First Runner Up

A paintingof a person with long hair rolled in a blanket, lying on their side

"Black and Trans",  by Skyler

Skyler is 19 years old. She attends the District of Columbia International School and is a customer of the Petworth Library.

"My piece is about the struggles and isolation that black members of the trans community suffer. Most trans community resources, whether it be healthcare, support groups, online spaces or social safety nets are not made with black people in mind, and overwhelmingly cater to the white community without any consideration to the unique struggles that come with the intersection of transness and blackness. This piece represents the emotional turmoil that comes with feeling othered in both the black and trans communities, which are supposed to be safe places, but more often than not, prove themselves to be dangerous both physically and emotionally. The sheet is meant to be a metaphorical representation of the thin but ever present barrier of that comes with being hyper aware of the social status differences between black trans people and their connection to both the trans and black community."



First Place Winner

Please click on the image to advance the slide

“Gentrification in DC” Adam McCoyer 


Adam is 18 years old. He attends Macalester College and is a customer of the Woodridge Library.


“I tell the story of gentrification in my neighborhood of Brookland and the nearby neighborhood of what's now called NoMa. I start by showing some of the new developments in those areas, and then I show the darker side of that development. I show that gentrification is in action by including pictures of McMillan Park and Brookland Manor, which are currently being demolished. Finally, I included two messages from people in the community. One reads "save our unhoused" on a sidewalk in NoMa. The other shows a sign saying "people lived here" on a highway divider under a bridge in the neighborhood. These highway dividers were placed under the bridge so that homeless people would stop sleeping there. I hope that after seeing my photo essay, people will be aware of the problems that gentrification creates for our city, and take action to speak out against them."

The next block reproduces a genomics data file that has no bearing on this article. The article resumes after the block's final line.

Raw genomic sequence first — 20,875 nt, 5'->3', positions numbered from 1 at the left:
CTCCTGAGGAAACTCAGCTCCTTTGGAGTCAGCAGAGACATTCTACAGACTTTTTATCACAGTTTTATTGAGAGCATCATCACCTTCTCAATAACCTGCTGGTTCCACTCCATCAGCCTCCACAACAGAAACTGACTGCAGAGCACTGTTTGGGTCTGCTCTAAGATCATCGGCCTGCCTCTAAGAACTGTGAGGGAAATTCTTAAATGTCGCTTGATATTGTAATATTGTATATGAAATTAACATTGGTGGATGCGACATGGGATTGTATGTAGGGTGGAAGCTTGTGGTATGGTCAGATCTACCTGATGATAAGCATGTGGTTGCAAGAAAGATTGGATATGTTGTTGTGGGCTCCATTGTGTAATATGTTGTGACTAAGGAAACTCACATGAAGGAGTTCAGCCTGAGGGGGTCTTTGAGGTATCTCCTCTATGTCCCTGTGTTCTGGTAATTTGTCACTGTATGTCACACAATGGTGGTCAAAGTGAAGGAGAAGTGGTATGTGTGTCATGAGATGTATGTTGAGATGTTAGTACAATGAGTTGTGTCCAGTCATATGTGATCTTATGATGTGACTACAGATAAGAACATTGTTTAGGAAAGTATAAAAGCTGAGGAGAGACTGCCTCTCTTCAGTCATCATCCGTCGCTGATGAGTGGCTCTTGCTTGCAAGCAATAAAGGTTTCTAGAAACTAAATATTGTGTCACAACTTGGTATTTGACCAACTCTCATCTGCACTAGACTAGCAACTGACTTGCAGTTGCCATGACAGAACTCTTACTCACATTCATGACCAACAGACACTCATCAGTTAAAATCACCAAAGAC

First Runner Up


A photograph of the Supreme Court building shielded by a large black fence


“Mothers Days Protests” by Harper Shattack

Harper is 17 years old. She attends the Arlington Career Center and is a customer of the Southeast Library.

"I took this picture when I went to the Mothers Day protests in DC. It was a cloudy day, windy, and yet voices never seemed louder. The loudest voice was the silent 8 foot fences guarding the Supreme Court building."


First Place Winner



“Summer Fling” by Madison Mack

Madison is 16 years old. She attends Girls Global Academy and is a customer of the Anacostia Library


First Runner Up


“Your Grove” by Issiah Robinson


Issiah is 16 years old. He attends Templeton Academy High School and is a customer of the Francis Gregory Library. “"I named it 'YourGrove' because it embodies the idea that it's cool to be different," Issiah says about his song.  "I believe that it would make a good empowerment song for people who are different and show that it's cool and okay to be different." 

Be sure to follow @dclibraryteens and #knowyourpower on Instagram for interviews with the winners and spotlights on all of the amazing pieces submitted to the inaugural Know Your Power contest. 


Know Your Power is sponsored by
Pepco logo, a circle with squiggly lines around itDC Public Library Foundation logo, the words DC Public Library Foundation with a simple picture of MLK Library on top of it